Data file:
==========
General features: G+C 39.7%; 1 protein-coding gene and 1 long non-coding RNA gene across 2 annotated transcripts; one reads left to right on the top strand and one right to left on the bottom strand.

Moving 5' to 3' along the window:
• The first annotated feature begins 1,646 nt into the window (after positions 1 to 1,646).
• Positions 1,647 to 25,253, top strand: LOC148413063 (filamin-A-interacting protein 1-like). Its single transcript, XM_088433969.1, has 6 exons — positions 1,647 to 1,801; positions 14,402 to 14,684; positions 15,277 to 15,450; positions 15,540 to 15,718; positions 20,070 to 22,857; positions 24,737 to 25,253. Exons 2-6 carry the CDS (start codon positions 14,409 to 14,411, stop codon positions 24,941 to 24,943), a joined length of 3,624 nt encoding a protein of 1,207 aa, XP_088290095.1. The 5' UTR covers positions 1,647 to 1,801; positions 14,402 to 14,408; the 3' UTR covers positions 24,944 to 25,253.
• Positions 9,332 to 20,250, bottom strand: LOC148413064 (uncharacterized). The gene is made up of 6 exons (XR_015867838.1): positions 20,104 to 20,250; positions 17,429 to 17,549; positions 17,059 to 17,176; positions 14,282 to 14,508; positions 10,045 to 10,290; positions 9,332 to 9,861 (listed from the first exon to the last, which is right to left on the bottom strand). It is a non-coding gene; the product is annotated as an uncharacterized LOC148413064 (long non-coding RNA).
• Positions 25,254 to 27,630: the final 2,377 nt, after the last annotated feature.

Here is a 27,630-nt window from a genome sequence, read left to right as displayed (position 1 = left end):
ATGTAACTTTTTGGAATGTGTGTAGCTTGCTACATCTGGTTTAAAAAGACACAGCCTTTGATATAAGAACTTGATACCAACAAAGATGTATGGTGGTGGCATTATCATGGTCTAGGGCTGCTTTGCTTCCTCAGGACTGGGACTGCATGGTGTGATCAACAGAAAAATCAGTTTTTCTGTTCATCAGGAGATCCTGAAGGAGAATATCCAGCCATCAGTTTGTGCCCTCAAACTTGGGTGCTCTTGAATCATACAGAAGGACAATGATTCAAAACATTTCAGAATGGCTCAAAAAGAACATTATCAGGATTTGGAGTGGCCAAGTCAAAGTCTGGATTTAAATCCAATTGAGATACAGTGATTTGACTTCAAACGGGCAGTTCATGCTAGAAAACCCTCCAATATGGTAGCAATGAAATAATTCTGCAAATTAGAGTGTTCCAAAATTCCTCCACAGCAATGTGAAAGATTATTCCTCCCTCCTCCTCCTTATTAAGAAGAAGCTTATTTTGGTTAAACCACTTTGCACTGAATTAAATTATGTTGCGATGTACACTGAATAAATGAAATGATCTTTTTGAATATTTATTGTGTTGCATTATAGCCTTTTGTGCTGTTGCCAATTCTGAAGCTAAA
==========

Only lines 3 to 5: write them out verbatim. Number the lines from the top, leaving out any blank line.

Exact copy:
• The first annotated feature begins 1,646 nt into the window (after positions 1 to 1,646).
• Positions 1,647 to 25,253, top strand: LOC148413063 (filamin-A-interacting protein 1-like). Its single transcript, XM_088433969.1, has 6 exons — positions 1,647 to 1,801; positions 14,402 to 14,684; positions 15,277 to 15,450; positions 15,540 to 15,718; positions 20,070 to 22,857; positions 24,737 to 25,253. Exons 2-6 carry the CDS (start codon positions 14,409 to 14,411, stop codon positions 24,941 to 24,943), a joined length of 3,624 nt encoding a protein of 1,207 aa, XP_088290095.1. The 5' UTR covers positions 1,647 to 1,801; positions 14,402 to 14,408; the 3' UTR covers positions 24,944 to 25,253.
• Positions 9,332 to 20,250, bottom strand: LOC148413064 (uncharacterized). The gene is made up of 6 exons (XR_015867838.1): positions 20,104 to 20,250; positions 17,429 to 17,549; positions 17,059 to 17,176; positions 14,282 to 14,508; positions 10,045 to 10,290; positions 9,332 to 9,861 (listed from the first exon to the last, which is right to left on the bottom strand). It is a non-coding gene; the product is annotated as an uncharacterized LOC148413064 (long non-coding RNA).